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  • Romans and Matron Poisoners: 190 Killed June 26, 2014

    Author: Beach Combing | in : Ancient , trackback

    poison bottle

    331 BC was a very bad year in Rome. Livy (obit 17 AD) is our only record for the catastrophe. I include here an online translation from 8, 18 (with some slight changes) and the Latin as I hate translating ‘the Padovan’.

    The foremost men in the State were being attacked by the same illness, and in almost every case with the same fatal results. A maid servant went to Quintus Fabius Maxiums, one of the curule aediles and promised to reveal the cause of the public mischief if the government would guarantee her against any danger in which her discovery might involve her. Fabius at once brought the matter to the notice of the consuls and they referred it to the senate, who authorised the promise of immunity to be given. She then disclosed the fact that the State was suffering through the crimes of certain women; those poisons were concocted by Roman matrons, and if they would follow her at once she promised that they should catch the poisoners in the act.

    cum primores ciuitatis similibus morbis eodemque ferme omnes euentu morerentur, ancilla quaedam ad Q. Fabium Maximum aedilem curulem indicaturam se causam publicae pestis professa est, si ab eo fides sibi data esset haud futurum noxae indicium. Fabius confestim rem ad consules, consules ad senatum referunt consensusque ordinis fides indici data. tum patefactum muliebri fraude ciuitatem premi matronasque ea uenena coquere et, si sequi extemplo uelint, manifesto deprehendi posse.

    Intrigued? Well so evidently were the Roman officials.

    They followed their informant and actually found some women compounding poisonous drugs and some poisons already made up. These latter were brought into the Forum, and as many as twenty matrons, at whose houses they had been seized, were brought up by the magistrate’s officers. Two of them, Cornelia and Sergia, both members of patrician houses, contended that the drugs were medicinal preparations. The maid-servant, when confronted with them, told them to drink some that they might prove she had given false evidence. They were allowed time to consult as to what they would do, and the bystanders were ordered to retire that they might take counsel with the other matrons. They all consented to drink the drugs, and after doing so fell victims to their own criminal designs.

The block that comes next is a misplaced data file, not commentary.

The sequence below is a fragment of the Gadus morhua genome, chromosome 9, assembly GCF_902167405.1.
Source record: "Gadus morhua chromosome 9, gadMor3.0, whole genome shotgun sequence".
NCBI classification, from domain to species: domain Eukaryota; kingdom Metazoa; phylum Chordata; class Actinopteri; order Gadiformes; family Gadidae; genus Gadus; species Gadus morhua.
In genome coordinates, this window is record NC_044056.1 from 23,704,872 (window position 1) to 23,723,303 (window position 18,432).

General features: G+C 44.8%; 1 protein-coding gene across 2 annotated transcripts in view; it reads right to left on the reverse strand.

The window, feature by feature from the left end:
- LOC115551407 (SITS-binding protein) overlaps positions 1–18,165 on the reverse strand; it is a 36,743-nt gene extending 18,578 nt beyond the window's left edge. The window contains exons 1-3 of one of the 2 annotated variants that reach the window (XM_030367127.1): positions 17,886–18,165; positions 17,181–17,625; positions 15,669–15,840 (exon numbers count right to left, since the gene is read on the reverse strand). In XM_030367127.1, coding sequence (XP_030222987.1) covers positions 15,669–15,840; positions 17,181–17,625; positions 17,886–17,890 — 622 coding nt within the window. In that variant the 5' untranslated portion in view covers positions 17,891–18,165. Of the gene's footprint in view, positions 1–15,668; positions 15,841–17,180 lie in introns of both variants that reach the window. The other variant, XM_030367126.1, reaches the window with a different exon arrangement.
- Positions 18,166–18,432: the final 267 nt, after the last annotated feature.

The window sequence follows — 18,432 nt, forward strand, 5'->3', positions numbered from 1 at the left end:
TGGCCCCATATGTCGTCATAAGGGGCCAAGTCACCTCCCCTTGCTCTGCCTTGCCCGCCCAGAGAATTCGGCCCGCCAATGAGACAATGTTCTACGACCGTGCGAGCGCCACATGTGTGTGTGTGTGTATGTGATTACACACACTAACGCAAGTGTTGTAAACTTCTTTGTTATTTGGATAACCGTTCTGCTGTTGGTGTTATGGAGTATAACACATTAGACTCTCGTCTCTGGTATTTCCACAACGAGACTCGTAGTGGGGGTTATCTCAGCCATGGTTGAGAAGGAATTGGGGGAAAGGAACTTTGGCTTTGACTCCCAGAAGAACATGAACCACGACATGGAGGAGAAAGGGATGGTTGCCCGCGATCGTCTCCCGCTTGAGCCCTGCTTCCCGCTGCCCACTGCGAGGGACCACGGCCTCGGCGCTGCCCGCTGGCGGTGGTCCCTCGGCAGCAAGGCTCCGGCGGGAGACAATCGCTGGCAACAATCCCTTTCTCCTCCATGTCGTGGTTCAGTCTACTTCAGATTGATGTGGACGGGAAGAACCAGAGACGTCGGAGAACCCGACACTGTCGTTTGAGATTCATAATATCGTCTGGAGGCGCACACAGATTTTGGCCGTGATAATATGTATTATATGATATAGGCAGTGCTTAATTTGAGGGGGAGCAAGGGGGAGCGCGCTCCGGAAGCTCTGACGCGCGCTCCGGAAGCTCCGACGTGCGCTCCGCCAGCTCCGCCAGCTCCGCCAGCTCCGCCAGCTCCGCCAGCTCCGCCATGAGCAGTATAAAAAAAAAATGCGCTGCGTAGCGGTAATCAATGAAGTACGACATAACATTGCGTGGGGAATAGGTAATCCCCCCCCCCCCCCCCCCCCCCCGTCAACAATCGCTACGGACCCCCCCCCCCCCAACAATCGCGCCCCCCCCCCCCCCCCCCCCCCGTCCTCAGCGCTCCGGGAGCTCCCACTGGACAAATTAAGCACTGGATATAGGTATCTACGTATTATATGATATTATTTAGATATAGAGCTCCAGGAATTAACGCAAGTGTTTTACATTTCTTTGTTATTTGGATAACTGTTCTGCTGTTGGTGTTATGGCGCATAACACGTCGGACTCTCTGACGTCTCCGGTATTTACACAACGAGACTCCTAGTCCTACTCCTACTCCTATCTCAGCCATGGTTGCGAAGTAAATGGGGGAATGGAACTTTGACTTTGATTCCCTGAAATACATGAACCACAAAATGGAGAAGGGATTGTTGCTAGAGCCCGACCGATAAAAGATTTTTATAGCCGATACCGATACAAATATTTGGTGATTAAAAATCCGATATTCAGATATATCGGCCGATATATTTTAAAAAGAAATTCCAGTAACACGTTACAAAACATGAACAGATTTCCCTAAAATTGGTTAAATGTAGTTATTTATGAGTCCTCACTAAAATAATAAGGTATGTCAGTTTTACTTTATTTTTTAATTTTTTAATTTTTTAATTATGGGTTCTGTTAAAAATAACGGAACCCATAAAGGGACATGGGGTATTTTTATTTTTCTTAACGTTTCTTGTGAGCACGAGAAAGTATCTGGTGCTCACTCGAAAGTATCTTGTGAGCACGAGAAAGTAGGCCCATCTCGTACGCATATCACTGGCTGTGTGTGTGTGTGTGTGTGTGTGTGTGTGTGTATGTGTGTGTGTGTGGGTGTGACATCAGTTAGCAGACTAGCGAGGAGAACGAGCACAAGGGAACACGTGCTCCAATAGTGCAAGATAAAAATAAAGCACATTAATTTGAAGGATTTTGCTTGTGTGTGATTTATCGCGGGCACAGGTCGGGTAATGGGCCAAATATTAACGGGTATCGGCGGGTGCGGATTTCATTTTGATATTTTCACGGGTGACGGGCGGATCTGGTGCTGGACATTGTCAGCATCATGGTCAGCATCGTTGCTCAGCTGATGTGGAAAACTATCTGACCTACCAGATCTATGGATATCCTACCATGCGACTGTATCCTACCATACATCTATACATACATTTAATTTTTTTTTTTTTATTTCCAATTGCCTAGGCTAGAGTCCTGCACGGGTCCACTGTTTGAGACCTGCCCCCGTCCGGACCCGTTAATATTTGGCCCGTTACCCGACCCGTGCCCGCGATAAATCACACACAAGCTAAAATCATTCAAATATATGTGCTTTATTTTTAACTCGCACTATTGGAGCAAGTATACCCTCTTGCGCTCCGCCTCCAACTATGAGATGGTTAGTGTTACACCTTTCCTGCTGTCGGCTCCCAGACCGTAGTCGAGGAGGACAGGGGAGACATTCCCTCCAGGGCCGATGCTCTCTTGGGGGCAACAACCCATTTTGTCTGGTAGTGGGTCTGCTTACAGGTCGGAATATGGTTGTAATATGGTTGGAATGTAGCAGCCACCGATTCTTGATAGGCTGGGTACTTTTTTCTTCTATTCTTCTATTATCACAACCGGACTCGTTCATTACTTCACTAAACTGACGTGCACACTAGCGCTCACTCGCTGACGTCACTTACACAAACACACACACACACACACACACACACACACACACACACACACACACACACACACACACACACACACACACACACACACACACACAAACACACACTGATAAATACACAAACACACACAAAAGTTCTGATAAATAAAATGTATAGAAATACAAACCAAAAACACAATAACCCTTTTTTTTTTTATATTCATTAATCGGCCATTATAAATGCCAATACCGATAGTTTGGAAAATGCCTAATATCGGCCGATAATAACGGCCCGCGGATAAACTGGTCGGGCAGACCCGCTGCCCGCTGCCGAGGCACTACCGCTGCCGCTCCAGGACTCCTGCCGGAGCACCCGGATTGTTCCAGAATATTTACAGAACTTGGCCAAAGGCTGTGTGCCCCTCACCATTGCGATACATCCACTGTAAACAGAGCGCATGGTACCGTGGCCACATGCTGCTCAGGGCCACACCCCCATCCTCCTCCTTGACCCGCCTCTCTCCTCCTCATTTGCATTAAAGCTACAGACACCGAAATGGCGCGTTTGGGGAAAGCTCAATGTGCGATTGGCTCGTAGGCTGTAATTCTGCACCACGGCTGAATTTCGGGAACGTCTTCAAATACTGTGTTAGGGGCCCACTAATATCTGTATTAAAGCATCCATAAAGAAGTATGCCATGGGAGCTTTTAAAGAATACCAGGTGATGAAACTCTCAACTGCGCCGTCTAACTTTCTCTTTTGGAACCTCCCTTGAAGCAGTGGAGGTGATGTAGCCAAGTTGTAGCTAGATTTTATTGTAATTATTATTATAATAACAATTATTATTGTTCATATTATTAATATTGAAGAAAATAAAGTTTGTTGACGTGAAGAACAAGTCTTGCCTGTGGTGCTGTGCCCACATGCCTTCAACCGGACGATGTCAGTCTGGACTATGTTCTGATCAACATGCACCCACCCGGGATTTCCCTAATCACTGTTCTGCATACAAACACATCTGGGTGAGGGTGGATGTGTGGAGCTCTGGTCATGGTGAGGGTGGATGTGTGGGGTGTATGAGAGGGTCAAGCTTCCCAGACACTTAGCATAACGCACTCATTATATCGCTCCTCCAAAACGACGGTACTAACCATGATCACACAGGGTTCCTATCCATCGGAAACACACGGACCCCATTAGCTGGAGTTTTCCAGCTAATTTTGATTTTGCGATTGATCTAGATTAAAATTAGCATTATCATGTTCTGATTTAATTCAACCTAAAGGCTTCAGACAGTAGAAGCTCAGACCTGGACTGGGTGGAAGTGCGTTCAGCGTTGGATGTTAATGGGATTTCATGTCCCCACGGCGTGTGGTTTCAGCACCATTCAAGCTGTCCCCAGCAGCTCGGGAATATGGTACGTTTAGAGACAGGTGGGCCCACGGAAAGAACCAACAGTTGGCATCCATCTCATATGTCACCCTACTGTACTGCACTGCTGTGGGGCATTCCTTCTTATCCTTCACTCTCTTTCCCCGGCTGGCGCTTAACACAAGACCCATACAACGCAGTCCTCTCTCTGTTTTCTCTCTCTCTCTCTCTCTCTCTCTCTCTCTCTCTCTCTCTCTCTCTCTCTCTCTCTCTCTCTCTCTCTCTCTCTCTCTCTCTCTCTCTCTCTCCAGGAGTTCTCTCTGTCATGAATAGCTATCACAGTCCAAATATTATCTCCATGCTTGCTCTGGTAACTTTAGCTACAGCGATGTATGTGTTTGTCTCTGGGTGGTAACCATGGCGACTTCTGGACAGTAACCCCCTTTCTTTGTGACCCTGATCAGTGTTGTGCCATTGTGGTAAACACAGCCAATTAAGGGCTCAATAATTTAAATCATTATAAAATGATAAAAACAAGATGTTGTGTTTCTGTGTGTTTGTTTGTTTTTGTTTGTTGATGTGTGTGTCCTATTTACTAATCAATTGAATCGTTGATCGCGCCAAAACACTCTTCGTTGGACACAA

secuti indicem et coquentes quasdam medicamenta et recondita alia inuenerunt; quibus in forum delatis et ad uiginti matronis, apud quas deprehensa erant, per uiatorem accitis duae ex eis, Cornelia ac Sergia, patriciae utraque gentis, cum ea medicamenta salubria esse contenderent, ab confutante indice bibere iussae ut se falsum commentam arguerent, spatio ad conloquendum sumpto, cum submoto populo [in conspectu omnium] rem ad ceteras rettulissent, haud abnuentibus et illis bibere, epoto [in conspectu omnium] medicamento suamet ipsae fraude omnes interierunt.

    This death by ordeal (they did die?) though was not the end of this sordid episode. 170 further women (so a total of 190?) were next brought to justice.

    Their attendants were instantly arrested, and denounced a large number of matrons as being guilty of the same offence, out of whom a hundred and seventy were found guilty. Up to that time there had never been a charge of poison investigated in Rome. The whole incident was regarded as a portent, and thought to be an act of madness rather than deliberate wickedness.

    comprehensae extemplo earum comites magnum numerum matronarum indicauerunt; ex quibus ad centum septuaginta damnatae; neque de ueneficiis ante eam diem Romae quaesitum est. prodigii ea res loco habita captisque magis mentibus quam consceleratis similis uisa

    There are broadly three ways of looking at this episode. The first is to gently point out that Livy was writing over three hundred years afterwards and may simply have got this wrong. Just to put this all in perspective, the Celtic attack on Rome in 390 B.C. a mere sixty years before is more fairy tale than fact and that too is recorded by Livy. Indeed, some would argue that attack never actually took place. Second, perhaps this was a witch hunt. Some very anxious men knew that people were dying and were misled into believing that their own womenfolk were responsible: maybe the women were trying to put together a remedy to the illness when they caught not red-handed, but altruistically handed (pink? yellow? green?). Third, the Roman matrons were mightily pissed. Even by the sorry standards of antiquity they had to put up with an awful lot from their men: and they rebelled. ‘Let’s get rid of them all, said Cornelia one morning and Sergia ran out for some deadly nightshade, treading though on an ancilla’s toe as she sprinted for the door: that toe tread would cost her dear swore the slave girl…’